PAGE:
From rewilding to foraging, and growing herbs and organic vegetables, or even a session that will teach you how to keep your garden colourful 365 days a year, there is a huge depth of richness to the Carlow Garden Festival. The county will open its garden and castle gates to gardening enthusiasts for this annual event which is organised by the Carlow Garden Trail. Renowned as one of Ireland’s finest garden festivals, it runs from Saturday, 29 July until Saturday 5 August and is now in its 21st year. The week-long event will see 18 acclaimed gardeners and garden designers from Ireland and the UK deliver an inviting range of events. Long-table suppers, afternoon tea and evening meals along the Carlow Garden Trail are all part of the mouth-watering mix on offer.
7. Blackstairs Eco Trails
If you are looking for a unique place to stay in Carlow, look no further than the Blackstairs Eco Trails accommodation. This eco-tourism facility offers guests a chance to disconnect from modern life in its unique shepherd’s huts and eco-barn accommodation. Guests can also join foraging walks and explore Celtic Tree Trails. Located close to the Blackstairs Mountains and the Barrow Valley, this is the perfect place to base yourself for a weekend of hiking in either location. All bookings at the Blackstairs Eco Trails include an organic breakfast each morning to fuel you up for the day. Guests can also swim in the nearby lake and paddle a canoe. On clear nights guests are encouraged to look up to experience incredible stargazing thanks to the secluded location. A stay here is a great opportunity to reconnect with nature, relax and unwind.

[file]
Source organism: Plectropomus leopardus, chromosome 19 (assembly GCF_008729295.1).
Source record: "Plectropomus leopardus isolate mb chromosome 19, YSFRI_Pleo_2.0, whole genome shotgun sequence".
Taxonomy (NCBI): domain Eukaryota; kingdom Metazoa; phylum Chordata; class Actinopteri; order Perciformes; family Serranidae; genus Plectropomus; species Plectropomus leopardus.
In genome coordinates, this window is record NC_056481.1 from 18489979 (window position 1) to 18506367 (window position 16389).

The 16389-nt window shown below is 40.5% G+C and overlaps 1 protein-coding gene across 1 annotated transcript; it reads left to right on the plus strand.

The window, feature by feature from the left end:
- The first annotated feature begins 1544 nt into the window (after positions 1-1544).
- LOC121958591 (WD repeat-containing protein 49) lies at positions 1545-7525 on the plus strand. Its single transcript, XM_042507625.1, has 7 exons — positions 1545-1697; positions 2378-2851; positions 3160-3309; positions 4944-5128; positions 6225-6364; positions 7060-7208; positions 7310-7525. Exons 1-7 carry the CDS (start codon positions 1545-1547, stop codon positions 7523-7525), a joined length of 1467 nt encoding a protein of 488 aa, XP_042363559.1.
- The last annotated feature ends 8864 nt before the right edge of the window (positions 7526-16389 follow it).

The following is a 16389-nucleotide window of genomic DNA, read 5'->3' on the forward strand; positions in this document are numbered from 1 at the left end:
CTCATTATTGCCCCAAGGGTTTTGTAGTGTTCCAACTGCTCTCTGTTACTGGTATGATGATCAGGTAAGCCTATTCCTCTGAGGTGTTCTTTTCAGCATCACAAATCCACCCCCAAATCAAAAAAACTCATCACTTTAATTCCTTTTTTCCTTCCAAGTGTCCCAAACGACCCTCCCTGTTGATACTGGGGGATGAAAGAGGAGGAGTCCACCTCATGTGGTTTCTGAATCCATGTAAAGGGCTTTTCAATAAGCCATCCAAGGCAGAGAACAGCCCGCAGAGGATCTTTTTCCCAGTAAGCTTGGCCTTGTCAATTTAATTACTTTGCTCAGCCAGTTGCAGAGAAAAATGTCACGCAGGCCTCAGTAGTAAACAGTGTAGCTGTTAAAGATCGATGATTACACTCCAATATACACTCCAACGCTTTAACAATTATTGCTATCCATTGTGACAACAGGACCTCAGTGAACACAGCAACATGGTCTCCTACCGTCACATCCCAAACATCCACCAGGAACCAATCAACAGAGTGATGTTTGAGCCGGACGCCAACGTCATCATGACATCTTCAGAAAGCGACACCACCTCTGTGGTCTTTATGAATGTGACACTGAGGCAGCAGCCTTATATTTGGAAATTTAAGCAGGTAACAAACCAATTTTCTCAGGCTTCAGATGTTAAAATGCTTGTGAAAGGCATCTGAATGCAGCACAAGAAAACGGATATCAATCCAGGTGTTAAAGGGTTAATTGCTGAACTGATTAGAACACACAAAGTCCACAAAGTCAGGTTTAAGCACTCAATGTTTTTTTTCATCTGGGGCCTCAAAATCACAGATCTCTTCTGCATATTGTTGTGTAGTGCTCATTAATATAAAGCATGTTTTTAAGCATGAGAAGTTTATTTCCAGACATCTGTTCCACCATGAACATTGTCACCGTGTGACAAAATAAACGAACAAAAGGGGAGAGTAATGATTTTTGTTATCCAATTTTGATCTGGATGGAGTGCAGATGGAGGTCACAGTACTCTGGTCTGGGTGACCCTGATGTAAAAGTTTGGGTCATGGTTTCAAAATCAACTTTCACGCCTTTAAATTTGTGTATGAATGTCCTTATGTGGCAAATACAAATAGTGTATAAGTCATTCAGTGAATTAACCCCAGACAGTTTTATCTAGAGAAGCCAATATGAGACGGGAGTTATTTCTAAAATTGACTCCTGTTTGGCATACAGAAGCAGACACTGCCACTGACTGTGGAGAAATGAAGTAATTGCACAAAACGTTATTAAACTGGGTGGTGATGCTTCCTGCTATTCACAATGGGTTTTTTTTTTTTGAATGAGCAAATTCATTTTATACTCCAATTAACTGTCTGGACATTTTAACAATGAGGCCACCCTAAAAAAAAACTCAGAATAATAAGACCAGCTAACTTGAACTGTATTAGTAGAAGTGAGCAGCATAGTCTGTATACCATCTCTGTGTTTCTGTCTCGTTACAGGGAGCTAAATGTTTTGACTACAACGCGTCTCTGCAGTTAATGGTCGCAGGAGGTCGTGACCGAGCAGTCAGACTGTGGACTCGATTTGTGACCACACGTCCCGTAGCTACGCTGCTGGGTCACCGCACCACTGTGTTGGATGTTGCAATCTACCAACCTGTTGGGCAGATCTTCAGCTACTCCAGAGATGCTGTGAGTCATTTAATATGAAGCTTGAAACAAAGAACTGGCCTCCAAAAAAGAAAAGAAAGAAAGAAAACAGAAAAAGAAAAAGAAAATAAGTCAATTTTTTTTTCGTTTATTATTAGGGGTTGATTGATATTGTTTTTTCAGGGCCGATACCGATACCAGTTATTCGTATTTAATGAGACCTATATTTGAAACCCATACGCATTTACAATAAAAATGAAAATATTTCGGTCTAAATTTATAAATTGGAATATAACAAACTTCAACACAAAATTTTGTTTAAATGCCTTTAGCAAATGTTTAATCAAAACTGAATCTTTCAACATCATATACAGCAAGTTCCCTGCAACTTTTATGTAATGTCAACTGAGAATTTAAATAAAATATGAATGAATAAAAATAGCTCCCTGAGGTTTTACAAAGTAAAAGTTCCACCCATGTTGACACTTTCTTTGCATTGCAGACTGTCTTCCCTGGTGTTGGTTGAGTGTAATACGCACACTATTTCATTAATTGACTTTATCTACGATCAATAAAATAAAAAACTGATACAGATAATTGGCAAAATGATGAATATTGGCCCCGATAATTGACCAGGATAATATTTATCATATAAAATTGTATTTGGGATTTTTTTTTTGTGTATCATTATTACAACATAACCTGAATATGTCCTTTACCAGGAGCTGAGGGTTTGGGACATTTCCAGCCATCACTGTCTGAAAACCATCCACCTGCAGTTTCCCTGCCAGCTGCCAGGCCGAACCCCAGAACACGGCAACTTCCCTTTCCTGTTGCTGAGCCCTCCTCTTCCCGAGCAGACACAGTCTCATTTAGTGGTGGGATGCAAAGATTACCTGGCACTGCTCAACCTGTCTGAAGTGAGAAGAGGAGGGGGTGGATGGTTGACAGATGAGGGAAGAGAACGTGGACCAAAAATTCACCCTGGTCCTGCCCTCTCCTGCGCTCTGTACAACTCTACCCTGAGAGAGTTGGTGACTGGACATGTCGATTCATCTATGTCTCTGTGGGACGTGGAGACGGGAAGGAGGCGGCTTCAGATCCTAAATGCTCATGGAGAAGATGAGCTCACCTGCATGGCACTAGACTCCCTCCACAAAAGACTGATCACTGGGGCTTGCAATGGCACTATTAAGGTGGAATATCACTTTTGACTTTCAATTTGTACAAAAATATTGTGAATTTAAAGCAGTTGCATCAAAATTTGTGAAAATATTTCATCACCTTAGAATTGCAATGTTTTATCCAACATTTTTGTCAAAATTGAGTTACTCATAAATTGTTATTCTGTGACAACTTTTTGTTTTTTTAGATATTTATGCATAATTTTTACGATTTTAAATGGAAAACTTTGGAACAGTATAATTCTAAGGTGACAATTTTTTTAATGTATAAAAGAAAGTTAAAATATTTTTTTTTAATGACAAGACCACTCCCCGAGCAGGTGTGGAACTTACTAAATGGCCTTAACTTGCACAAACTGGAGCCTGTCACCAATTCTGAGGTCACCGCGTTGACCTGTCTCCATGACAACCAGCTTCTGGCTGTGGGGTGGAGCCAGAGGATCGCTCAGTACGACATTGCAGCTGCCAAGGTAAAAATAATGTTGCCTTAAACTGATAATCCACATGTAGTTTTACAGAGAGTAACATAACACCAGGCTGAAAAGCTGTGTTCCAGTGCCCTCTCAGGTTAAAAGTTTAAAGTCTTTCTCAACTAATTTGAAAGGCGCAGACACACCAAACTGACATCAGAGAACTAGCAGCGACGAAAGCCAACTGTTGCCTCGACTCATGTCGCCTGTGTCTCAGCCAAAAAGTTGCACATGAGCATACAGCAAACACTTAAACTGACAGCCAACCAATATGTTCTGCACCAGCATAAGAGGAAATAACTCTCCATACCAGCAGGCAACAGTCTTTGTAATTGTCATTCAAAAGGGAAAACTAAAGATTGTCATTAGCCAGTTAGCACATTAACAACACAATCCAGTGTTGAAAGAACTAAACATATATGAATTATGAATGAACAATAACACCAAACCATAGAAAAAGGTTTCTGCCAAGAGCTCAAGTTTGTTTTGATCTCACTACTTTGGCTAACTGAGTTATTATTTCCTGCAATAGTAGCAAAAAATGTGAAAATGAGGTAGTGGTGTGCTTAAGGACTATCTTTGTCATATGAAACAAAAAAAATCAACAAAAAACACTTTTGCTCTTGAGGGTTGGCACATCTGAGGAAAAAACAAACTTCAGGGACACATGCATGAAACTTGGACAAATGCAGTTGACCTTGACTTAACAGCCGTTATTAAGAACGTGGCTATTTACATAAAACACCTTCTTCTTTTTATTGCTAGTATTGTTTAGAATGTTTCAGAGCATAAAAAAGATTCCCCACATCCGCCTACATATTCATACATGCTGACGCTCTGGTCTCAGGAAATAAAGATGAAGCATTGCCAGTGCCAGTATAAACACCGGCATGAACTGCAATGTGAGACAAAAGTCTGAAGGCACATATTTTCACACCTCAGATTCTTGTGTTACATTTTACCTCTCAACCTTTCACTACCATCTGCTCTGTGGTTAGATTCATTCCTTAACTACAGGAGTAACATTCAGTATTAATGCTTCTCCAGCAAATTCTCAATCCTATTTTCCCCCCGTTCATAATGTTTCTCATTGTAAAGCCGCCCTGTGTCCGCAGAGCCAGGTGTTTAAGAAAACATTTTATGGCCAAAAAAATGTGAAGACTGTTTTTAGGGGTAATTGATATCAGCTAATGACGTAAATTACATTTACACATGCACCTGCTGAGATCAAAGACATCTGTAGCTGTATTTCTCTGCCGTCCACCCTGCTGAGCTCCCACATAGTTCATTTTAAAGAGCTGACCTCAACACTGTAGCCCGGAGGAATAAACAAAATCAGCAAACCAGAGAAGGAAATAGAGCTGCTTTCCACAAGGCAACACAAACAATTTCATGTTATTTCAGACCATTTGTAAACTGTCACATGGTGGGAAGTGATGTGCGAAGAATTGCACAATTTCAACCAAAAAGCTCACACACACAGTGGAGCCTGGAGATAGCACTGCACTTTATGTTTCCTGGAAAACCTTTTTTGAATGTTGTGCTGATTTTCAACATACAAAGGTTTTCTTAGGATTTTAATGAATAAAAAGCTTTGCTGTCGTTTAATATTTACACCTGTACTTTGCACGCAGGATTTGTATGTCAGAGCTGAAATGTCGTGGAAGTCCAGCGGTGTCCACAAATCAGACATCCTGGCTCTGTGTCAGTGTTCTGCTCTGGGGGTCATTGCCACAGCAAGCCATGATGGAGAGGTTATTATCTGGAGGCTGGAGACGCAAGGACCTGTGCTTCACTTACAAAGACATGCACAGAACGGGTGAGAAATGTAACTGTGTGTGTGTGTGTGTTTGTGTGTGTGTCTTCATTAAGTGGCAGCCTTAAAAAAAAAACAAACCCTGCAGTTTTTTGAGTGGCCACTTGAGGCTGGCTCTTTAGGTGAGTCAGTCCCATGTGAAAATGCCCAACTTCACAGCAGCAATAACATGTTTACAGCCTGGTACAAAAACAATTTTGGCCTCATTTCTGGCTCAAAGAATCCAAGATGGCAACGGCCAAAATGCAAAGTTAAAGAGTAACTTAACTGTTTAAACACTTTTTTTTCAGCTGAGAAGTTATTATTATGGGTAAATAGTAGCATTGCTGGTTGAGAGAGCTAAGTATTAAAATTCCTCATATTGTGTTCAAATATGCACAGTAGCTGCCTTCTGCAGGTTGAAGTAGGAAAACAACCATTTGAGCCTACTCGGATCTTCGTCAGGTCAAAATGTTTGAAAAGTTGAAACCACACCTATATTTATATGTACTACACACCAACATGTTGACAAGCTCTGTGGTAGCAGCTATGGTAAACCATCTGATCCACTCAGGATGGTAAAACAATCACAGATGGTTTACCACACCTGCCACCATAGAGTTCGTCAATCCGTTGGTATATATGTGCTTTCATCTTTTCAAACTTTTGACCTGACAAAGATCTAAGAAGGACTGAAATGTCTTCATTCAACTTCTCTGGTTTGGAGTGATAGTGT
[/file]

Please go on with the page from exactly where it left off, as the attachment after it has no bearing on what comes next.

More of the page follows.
8. Altamont Gardens
If you want a short, easy walk around some stunning old-world gardens, we recommend going to Altamont Gardens. This is by no means a hike but it is definitely worth including on this list. It’s a brilliant option for young families looking to stretch their legs or for the day after a big hike when the legs are a bit sore. These riverside gardens are filled with lovely flora as well as a peaceful atmosphere. The on-site Sugar and Spice Café is your go-to spot for a coffee or treat!
9. Carlow Military Museum
The Carlow Military Museum is a quirky privately run museum that is perfect for the history buffs. With more than 4,500 items, you’ll find artefacts and memorabilia covering periods like the 1798 Rebellion, the 1916 Rising and World War I and II. It’s an ideal rainy day outing or perfect for a rest day. The museum is located just off the Athy Road in Carlow Town. It is open Monday, Wednesday, and Friday (12pm – 4pm) & Sunday, (2pm – 5pm) between 20 March and 10 November.
10. Clashganny Forest Looped Walks
There are two looped and way marked walks on offer at Clashganny Forest that are an absolute treat. Winding their way through old deciduous forests that have been growing here since the 1800s and offering glimpses of the River Barrow through the leaves, both of the trails are relatively flat and take in sections of towpath. One true highlight of both walks is that you will get to see an old mass rock. Covered in moss and in a secluded spot, it really will make you pause and think how radically Ireland has changed since penal times when people had to practice their religion in secret. The Clashganny Lock Loop Walk is 4km (1.5 hours) and the Clashganny Viewing Point Loop Walk is a little longer at 6km (2 hours). It offers stunning views of Clashganny Lock, where you can swim under the watchful eye of lifeguards in summer. For post-walk/swim tea and treats, head to Clashganny House Restaurant.
Clashganny is also home to Go-With-The-Flow which offers a thrilling paddling experience with expert guides, customized family learning days, and individual rentals. Prior experience is not necessary as the expert guides will make sure you are equipped with everything you need to safely enjoy the water.
11. VISUAL Carlow
When you’ve had your fill of outdoor activity, the VISUAL Centre for Contemporary Art in Carlow town is a great alternative. It boasts Ireland’s largest space for contemporary art and has works by national and international artists. The impressive building is also home to the George Bernard Shaw Theatre. This is an ideal place to visit if you have kids as there are regular parent and child art classes as well as youth theatre, intimate music gigs in the GB Bar, talks, workshops, film, dance and comedy. The centre also offers a great restaurant called Lennons@Visual where you can enjoy lunch or dinner, or just a nice morning coffee and cake.